It drives me nuts when the government attempts to justify rules mandating particular business practices on grounds that they reduce costs for the businesses being regulated. My favorite recent example of this is OSHAâ€™s ultimately repealed (thank goodness!) ergonomics standard. The agency sought to justify the extraordinarily intrusive rule on grounds that it would save employers $9.1 billion per year (after compliance costs) in reduced sickdays and workers’ compensation costs. Of course, the agency never bothered to explain why, in light of these cost-savings, the government needed to force compliance.
Todayâ€™s W$J reports on a new standard purportedly designed to save businesses money. The standard would ban semi-private (i.e., shared) patient rooms in newly constructed hospitals. When I initially read the headline, â€œNew Standards for Hospitals Call for Patients to Get Private Rooms,â€? my first thought was that mandating private rooms is senseless in an age of upward-spiraling health care costs. A main point of the article, though, is that the standards at issue will cut health care costs by, for example, reducing the incidence of disease transmission, patient falls, medicine mix-ups, and empty beds (no need to segregate rooms by gender). Indeed, a representative of the group that authored the standard explains that hospitals with all private rooms â€œpay for themselves very quickly and are much less expensive to operateâ€? in the long run.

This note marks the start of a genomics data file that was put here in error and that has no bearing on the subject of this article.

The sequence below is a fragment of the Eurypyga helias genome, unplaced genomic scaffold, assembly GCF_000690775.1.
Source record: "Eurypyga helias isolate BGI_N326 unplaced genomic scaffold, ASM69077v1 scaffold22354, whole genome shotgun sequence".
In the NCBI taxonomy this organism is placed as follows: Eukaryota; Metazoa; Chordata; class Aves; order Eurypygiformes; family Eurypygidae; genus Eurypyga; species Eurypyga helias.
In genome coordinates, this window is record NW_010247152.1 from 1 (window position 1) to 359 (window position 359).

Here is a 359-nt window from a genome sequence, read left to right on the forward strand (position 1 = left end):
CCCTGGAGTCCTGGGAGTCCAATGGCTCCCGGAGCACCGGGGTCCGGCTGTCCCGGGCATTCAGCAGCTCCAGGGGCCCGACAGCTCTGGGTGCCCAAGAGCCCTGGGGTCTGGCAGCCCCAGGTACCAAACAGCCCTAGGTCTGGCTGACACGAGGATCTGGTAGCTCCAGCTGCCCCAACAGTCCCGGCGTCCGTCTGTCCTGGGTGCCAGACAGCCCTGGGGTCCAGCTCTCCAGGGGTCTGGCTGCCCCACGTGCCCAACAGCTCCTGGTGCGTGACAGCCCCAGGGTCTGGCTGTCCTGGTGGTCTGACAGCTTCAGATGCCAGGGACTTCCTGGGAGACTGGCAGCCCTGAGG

If thatâ€™s really the case, why should regulators require new hospitals to have only private rooms? The Journal indicates that such regulation is on the horizon, for the guidelines at issue â€œare used by more than 40 state governments to set regulations, approve construction plans and license hospitals to operate.â€?
Are regulators in a good position to determine the most cost-effective way to run a hospital? I think not. As Josh noted yesterday (and as F.A. Hayek famously observed), the notion that centralized regulators are better able than the “man on the spot” to make cost-saving business decisions is hubristic — and almost always wrong. If the drafters of the new hospital standards truly believe that the practices they’re pushing can really lower health-care costs, then they should share that information with hospitals. But there’s no reason for bureaucrats to force hospitals to make cost-saving decisions.